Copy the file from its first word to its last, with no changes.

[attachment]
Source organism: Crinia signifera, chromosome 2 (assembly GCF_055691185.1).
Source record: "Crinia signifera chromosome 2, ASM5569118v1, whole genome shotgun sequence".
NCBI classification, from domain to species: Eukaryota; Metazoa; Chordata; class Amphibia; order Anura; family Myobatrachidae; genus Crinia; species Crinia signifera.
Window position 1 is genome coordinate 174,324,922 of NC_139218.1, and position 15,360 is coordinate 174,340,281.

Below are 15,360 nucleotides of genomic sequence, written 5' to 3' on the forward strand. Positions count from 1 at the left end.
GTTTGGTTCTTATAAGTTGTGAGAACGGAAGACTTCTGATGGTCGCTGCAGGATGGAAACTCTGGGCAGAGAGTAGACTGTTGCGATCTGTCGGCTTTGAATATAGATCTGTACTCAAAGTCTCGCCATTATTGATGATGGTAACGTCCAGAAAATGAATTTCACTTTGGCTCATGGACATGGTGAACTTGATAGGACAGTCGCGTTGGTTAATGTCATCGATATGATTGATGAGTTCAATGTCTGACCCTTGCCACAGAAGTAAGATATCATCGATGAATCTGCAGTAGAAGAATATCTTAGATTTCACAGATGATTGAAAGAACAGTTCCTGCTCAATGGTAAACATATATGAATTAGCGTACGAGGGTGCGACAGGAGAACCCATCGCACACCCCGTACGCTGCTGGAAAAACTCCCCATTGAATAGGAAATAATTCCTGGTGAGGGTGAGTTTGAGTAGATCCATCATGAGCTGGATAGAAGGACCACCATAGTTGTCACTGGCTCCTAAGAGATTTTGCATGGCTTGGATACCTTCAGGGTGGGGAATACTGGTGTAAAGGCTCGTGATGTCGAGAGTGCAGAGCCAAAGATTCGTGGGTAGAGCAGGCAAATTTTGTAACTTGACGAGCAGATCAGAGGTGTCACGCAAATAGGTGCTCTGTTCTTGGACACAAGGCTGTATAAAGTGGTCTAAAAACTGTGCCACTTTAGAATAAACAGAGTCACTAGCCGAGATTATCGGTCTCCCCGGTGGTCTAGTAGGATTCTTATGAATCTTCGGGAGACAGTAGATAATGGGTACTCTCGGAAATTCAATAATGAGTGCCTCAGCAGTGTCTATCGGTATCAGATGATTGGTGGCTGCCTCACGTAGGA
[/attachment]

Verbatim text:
Source organism: Crinia signifera, chromosome 2 (assembly GCF_055691185.1).
Source record: "Crinia signifera chromosome 2, ASM5569118v1, whole genome shotgun sequence".
NCBI classification, from domain to species: Eukaryota; Metazoa; Chordata; class Amphibia; order Anura; family Myobatrachidae; genus Crinia; species Crinia signifera.
Window position 1 is genome coordinate 174,324,922 of NC_139218.1, and position 15,360 is coordinate 174,340,281.

Below are 15,360 nucleotides of genomic sequence, written 5' to 3' on the forward strand. Positions count from 1 at the left end.
GTTTGGTTCTTATAAGTTGTGAGAACGGAAGACTTCTGATGGTCGCTGCAGGATGGAAACTCTGGGCAGAGAGTAGACTGTTGCGATCTGTCGGCTTTGAATATAGATCTGTACTCAAAGTCTCGCCATTATTGATGATGGTAACGTCCAGAAAATGAATTTCACTTTGGCTCATGGACATGGTGAACTTGATAGGACAGTCGCGTTGGTTAATGTCATCGATATGATTGATGAGTTCAATGTCTGACCCTTGCCACAGAAGTAAGATATCATCGATGAATCTGCAGTAGAAGAATATCTTAGATTTCACAGATGATTGAAAGAACAGTTCCTGCTCAATGGTAAACATATATGAATTAGCGTACGAGGGTGCGACAGGAGAACCCATCGCACACCCCGTACGCTGCTGGAAAAACTCCCCATTGAATAGGAAATAATTCCTGGTGAGGGTGAGTTTGAGTAGATCCATCATGAGCTGGATAGAAGGACCACCATAGTTGTCACTGGCTCCTAAGAGATTTTGCATGGCTTGGATACCTTCAGGGTGGGGAATACTGGTGTAAAGGCTCGTGATGTCGAGAGTGCAGAGCCAAAGATTCGTGGGTAGAGCAGGCAAATTTTGTAACTTGACGAGCAGATCAGAGGTGTCACGCAAATAGGTGCTCTGTTCTTGGACACAAGGCTGTATAAAGTGGTCTAAAAACTGTGCCACTTTAGAATAAACAGAGTCACTAGCCGAGATTATCGGTCTCCCCGGTGGTCTAGTAGGATTCTTATGAATCTTCGGGAGACAGTAGATAATGGGTACTCTCGGAAATTCAATAATGAGTGCCTCAGCAGTGTCTATCGGTATCAGATGATTGGTGGCTGCCTCACGTAGGA